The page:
As February storms into March, educators far and wide all know we have hit some of the most challenging months of our school year. Why? Because “we” the grownups are tired – and when that happens, we relax on the very routines and procedures that are the glue that have kept us together all year.
These daily structures are more important than some may realize. Not long ago, the second grade teachers at our school went on a walk-through to visit our kindergarten classrooms during their Reading Horizons lessons. When we debriefed their visits, the 2nd grade teachers were all amazed about how well the students listened, followed directions, and the way the kindergarten teachers had “seen” what was best to do regarding seating, organization, and routine in ways that naturally improved the lesson.
As our second grade teachers reveled in the masterful way our kindergarten teachers managed some of our smallest learners, I remembered a book I had read long ago – and its title – “All I Really Need to Know I Learned in Kindergarten.” At the bottom of this blog is an excerpt from that book by Robert Fulghum. His simple message is one that we should all live by every day.
Many times in schools and classrooms we get in a rut and say things about our students such as, “THEY just don’t know how to act” or “THEY just don’t care.” But honestly, if you go back to kindergarten and really study those teachers, you know we are wrong to make such statements about our kids.
When you take a close look at really adept kindergarten teachers you see that they are masterful at predicting the organization and structure our classrooms desperately need. Savvy kindergarten teachers naturally know about formative assessment and can actually tell you without any form of documentation in front of them which kids know their letters, their sounds, and even who is afraid of the dark. They really know their students. They know who can sit where, which kids need a partner, and who can work alone.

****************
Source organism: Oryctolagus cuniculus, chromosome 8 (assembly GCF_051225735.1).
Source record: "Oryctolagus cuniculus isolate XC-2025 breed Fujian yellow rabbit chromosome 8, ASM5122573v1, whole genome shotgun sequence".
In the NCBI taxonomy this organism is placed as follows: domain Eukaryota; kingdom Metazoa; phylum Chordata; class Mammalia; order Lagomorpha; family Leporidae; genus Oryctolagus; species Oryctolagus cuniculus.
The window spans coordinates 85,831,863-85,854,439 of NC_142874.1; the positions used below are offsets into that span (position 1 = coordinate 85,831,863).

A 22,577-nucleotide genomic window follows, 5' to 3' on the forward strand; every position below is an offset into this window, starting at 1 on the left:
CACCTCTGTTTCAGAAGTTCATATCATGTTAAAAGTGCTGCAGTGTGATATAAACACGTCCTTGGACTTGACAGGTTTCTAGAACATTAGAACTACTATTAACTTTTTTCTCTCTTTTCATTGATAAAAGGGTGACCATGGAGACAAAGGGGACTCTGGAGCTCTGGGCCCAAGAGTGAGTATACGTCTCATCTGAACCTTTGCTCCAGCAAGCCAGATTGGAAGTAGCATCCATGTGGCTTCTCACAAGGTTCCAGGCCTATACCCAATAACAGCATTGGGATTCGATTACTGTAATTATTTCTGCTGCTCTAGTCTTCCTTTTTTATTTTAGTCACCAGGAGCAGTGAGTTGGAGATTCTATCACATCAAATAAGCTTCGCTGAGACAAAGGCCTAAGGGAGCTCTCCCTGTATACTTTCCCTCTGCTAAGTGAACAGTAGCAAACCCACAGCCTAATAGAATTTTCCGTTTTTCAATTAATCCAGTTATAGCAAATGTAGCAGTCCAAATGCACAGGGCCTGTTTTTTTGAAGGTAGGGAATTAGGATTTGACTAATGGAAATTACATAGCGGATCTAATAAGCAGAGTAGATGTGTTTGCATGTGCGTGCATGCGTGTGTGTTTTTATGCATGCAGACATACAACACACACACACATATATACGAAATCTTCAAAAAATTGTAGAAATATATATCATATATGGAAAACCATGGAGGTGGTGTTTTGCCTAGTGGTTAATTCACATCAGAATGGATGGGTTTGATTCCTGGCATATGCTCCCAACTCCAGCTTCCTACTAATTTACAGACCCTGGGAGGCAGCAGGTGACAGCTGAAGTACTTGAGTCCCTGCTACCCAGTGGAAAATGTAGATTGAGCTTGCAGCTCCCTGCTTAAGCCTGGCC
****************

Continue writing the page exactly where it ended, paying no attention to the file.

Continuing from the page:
As we move into spring, we all need to remember what our kindergarten teachers know all too well – that every day we must remind, reinforce and recognize that students thrive under routine, procedure, and positive reinforcement of what is expected. When we not only remember this but adhere to this for all of our students, there is an energy that just can’t be stopped.
And as Robert Fulghum so adeptly says at the end of this message from his memorable essay collection: “And it is still true, no matter how old you are — when you go out into the world, it is best to hold hands and stick together.”
As we work these last few months, we must remember those simple messages: Stay on target. Stick to our structures and routines. And by all means – collaborate.
by Robert Fulghum
ALL I REALLY NEED TO KNOW about how to live and what to do
and how to be I learned in kindergarten. Wisdom was not
at the top of the graduate-school mountain, but there in the
sandpile at Sunday School. These are the things I learned:
Don’t hit people.
Put things back where you found them.
Clean up your own mess.
Don’t take things that aren’t yours.
Say you’re sorry when you hurt somebody.
Wash your hands before you eat.
Warm cookies and cold milk are good for you.
Live a balanced life – learn some and think some
and draw and paint and sing and dance and play
and work every day some.
Take a nap every afternoon.
When you go out into the world, watch out for traffic,
hold hands, and stick together.
Be aware of wonder.
Remember the little seed in the styrofoam cup:
The roots go down and the plant goes up and nobody
really knows how or why, but we are all like that.
Goldfish and hamsters and white mice and even
the little seed in the Styrofoam cup – they all die.
So do we.
And then remember the Dick-and-Jane books
and the first word you learned – the biggest
word of all – LOOK.
Everything you need to know is in there somewhere.
The Golden Rule and love and basic sanitation.
Ecology and politics and equality and sane living.
Take any of those items and extrapolate it into
sophisticated adult terms and apply it to your
family life or your work or your government or
your world and it holds true and clear and firm.
Think what a better world it would be if
all – the whole world – had cookies and milk about
three o’clock every afternoon and then lay down with
our blankies for a nap. Or if all governments
had a basic policy to always put things back where
they found them and to clean up their own mess.
And it is still true, no matter how old you
are – when you go out into the world, it is best
to hold hands and stick together.
(Excerpted from All I Really Need to Know I Learned in Kindergarten, Ivy Books, 1989; Ballentine, 2004.)
Jill Edwards is assistant principal at Harlan Elementary in the Florence City (AL) Schools. Her 15-year education career is highlighted in this earlier ABPC blog post. To learn more about the work at Harlan, see this post, “September Strong.” Follow Jill on Twitter @jillae0823.